Sunday has long been regarded as the day we gather as family and as community to celebrate the Eucharist.

The origin of celebrating the Eucharist on Sunday dates to apostolic times even though the early Christians, who were converted Jews, continued to observe the Sabbath on Saturday and even celebrated Mass on that day. During those early times, the Mass was celebrated within the frame of a meal (an agape), held on Saturday night after sunset.

Early in the second century, in some Christian communities, the Mass itself was separated from the meal and celebrated in the early morning hours of Sunday, which became the new Christian day of worship. The Mass was celebrated before dawn and traditionally consisted of a sermon, prayers, singing of Psalms and teachings from holy Scriptures.

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During the fourth century all Christian communities had replaced the Saturday night meal with the Sunday morning celebration. In 313, after the church had obtained freedom under Constantine, the time of the Sunday morning celebration was pushed back from early morning to 9 a.m., an hour the Romans traditionally designated for important business.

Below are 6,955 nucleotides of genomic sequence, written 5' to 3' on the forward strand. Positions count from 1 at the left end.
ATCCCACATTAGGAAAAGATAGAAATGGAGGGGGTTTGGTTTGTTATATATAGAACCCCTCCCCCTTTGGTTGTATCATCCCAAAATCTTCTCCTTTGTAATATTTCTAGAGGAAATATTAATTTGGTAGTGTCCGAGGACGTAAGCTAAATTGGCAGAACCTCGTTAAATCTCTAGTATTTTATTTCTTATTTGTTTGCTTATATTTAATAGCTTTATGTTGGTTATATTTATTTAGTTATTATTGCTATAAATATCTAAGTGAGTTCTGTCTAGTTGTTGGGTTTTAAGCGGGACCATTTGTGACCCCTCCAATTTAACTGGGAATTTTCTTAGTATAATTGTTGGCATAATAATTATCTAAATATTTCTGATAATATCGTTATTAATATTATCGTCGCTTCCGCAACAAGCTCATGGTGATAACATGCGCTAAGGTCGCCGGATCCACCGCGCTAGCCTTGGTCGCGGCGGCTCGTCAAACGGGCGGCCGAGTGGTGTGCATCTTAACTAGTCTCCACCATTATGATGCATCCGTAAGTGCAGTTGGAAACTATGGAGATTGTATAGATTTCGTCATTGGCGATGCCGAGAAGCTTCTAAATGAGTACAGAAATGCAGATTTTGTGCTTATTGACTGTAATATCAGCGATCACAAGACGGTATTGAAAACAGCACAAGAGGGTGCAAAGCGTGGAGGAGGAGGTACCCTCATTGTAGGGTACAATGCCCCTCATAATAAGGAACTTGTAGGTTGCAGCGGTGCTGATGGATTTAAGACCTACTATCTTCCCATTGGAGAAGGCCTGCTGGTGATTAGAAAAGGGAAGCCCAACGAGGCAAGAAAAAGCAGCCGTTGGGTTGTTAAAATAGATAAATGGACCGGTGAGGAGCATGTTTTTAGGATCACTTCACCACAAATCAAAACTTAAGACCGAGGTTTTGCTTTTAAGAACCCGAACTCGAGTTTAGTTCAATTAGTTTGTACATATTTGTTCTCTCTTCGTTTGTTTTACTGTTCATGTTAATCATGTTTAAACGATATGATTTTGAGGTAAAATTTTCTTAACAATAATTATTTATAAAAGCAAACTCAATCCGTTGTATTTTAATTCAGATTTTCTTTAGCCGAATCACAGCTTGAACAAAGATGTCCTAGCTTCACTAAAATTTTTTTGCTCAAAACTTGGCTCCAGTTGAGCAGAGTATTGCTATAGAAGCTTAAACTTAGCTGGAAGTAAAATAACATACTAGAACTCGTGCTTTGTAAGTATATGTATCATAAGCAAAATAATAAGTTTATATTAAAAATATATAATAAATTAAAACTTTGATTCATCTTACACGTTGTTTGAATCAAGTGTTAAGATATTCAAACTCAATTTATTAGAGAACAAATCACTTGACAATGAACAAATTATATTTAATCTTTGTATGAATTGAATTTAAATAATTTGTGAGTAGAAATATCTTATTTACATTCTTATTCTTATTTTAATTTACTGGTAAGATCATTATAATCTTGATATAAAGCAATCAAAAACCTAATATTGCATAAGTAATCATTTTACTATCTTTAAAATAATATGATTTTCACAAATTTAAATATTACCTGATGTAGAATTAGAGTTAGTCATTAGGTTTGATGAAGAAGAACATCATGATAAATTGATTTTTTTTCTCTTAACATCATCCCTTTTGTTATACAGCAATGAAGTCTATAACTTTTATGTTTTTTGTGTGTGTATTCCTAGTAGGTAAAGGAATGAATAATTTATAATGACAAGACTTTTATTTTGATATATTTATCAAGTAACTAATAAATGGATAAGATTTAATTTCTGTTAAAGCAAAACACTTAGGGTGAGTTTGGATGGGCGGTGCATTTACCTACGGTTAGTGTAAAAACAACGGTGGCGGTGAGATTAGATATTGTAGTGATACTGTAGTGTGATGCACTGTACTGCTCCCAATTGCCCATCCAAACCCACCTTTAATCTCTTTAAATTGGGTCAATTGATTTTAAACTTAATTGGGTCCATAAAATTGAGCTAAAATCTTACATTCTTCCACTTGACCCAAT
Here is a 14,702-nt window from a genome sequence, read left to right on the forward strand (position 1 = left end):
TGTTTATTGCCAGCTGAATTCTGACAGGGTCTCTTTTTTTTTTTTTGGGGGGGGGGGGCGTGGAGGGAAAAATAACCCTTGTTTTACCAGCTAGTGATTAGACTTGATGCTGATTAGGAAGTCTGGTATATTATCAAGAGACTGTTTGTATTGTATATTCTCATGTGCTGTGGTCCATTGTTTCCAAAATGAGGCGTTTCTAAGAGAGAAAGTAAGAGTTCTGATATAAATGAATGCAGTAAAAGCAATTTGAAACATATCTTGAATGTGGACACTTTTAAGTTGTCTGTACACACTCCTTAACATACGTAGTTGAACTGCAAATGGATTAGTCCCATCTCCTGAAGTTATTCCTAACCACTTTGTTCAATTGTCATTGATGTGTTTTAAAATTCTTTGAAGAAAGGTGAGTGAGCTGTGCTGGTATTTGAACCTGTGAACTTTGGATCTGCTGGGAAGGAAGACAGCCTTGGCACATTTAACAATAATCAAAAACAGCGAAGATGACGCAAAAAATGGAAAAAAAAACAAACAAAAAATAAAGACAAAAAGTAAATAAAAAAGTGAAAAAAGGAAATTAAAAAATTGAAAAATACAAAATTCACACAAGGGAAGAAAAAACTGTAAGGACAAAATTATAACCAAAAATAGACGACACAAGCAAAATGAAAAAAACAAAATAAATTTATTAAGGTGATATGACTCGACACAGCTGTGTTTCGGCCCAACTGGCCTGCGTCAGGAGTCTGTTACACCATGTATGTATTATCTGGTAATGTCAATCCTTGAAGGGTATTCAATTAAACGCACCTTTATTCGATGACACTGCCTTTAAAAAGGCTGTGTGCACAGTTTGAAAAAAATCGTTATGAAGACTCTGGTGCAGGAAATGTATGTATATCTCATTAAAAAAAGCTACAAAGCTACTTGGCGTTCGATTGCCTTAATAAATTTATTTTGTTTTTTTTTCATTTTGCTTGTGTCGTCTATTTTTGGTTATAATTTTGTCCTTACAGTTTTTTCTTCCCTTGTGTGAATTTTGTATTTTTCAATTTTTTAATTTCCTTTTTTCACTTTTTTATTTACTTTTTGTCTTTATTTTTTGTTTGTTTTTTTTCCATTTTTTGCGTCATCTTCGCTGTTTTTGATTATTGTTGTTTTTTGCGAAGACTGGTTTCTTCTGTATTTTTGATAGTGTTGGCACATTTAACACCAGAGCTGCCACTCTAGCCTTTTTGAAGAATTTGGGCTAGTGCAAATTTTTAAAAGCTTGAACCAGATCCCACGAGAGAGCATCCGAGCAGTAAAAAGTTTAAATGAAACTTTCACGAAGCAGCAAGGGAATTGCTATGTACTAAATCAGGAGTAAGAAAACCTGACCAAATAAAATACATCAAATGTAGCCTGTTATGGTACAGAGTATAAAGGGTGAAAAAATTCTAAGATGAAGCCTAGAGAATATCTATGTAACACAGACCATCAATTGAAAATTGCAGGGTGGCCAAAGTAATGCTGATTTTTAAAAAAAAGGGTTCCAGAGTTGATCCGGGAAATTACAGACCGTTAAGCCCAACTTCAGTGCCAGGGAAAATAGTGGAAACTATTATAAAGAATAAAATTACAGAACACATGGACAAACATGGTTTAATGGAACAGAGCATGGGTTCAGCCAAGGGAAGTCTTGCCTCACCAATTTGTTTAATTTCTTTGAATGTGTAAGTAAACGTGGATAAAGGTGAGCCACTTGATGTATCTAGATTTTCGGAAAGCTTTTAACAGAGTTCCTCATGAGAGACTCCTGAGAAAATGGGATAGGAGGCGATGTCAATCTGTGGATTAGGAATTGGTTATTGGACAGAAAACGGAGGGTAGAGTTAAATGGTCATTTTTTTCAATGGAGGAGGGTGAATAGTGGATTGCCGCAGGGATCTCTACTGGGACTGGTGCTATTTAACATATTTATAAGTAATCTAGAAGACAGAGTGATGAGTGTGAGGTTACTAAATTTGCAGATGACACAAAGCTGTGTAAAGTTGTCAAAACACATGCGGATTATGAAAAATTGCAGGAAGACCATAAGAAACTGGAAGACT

The first mention in Scripture regarding celebrating Mass on Sunday, or the “Lord’s Day,” comes in St. Paul’s Epistle to the Corinthians, written in the year 57. St. Paul refers to “first day of the week” as most appropriate for the celebration, and two years later in the acts of the Apostles repeats the “first day of the week” reference.

Although most Catholics today have an abundance of churches and times from which to select to attend Mass, the early Christians were forced to make great sacrifices to receive the Eucharist, even to the point of risking their lives.

Sunday was referred to as the “Day of the Lord” by early Christians. According to the Catechism of the Catholic Church, Sunday symbolizes the new creation ushered in by God’s resurrection. The Catechism goes on to say Sunday is “the Lord’s Day” and is considered the first of all feasts.

Because the Sunday Eucharist is the foundation and confirmation of all Christian practice, the faithful are obliged to “participate in the Mass.”

Sundays are also designated by the Catechism as a day of grace and rest from work. Many might remember the days of the old Louisiana “blue laws” when alcohol and other items, including some hardware items, could not be sold on Sundays.

One thing that has not changed, however, is our obligation and what should be our desire to attend Mass on Sunday to hear God’s word and receive the body and blood of Christ.